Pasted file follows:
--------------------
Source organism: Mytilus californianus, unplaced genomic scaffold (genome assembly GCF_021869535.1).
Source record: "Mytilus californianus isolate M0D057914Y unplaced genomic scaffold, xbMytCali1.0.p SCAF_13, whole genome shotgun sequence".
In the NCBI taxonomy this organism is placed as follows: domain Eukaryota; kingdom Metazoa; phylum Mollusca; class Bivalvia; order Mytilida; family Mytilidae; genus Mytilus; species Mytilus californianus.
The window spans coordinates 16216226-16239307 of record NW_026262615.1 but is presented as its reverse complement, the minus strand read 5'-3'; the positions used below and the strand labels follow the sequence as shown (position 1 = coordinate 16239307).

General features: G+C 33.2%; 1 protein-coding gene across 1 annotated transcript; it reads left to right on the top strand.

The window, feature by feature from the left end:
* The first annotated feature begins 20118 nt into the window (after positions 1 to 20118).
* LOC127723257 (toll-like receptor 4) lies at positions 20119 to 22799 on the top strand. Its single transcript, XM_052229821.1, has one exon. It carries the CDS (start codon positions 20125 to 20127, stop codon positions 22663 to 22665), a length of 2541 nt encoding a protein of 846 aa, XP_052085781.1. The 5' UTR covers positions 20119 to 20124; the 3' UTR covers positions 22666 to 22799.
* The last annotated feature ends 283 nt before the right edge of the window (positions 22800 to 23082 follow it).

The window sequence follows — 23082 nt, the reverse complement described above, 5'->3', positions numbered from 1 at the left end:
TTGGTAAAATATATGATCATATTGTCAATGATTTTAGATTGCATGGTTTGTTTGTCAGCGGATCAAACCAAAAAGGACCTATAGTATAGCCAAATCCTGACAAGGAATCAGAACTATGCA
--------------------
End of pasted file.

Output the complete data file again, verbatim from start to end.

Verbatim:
Source organism: Mytilus californianus, unplaced genomic scaffold (genome assembly GCF_021869535.1).
Source record: "Mytilus californianus isolate M0D057914Y unplaced genomic scaffold, xbMytCali1.0.p SCAF_13, whole genome shotgun sequence".
In the NCBI taxonomy this organism is placed as follows: domain Eukaryota; kingdom Metazoa; phylum Mollusca; class Bivalvia; order Mytilida; family Mytilidae; genus Mytilus; species Mytilus californianus.
The window spans coordinates 16216226-16239307 of record NW_026262615.1 but is presented as its reverse complement, the minus strand read 5'-3'; the positions used below and the strand labels follow the sequence as shown (position 1 = coordinate 16239307).

General features: G+C 33.2%; 1 protein-coding gene across 1 annotated transcript; it reads left to right on the top strand.

The window, feature by feature from the left end:
* The first annotated feature begins 20118 nt into the window (after positions 1 to 20118).
* LOC127723257 (toll-like receptor 4) lies at positions 20119 to 22799 on the top strand. Its single transcript, XM_052229821.1, has one exon. It carries the CDS (start codon positions 20125 to 20127, stop codon positions 22663 to 22665), a length of 2541 nt encoding a protein of 846 aa, XP_052085781.1. The 5' UTR covers positions 20119 to 20124; the 3' UTR covers positions 22666 to 22799.
* The last annotated feature ends 283 nt before the right edge of the window (positions 22800 to 23082 follow it).

The window sequence follows — 23082 nt, the reverse complement described above, 5'->3', positions numbered from 1 at the left end:
TTGGTAAAATATATGATCATATTGTCAATGATTTTAGATTGCATGGTTTGTTTGTCAGCGGATCAAACCAAAAAGGACCTATAGTATAGCCAAATCCTGACAAGGAATCAGAACTATGCA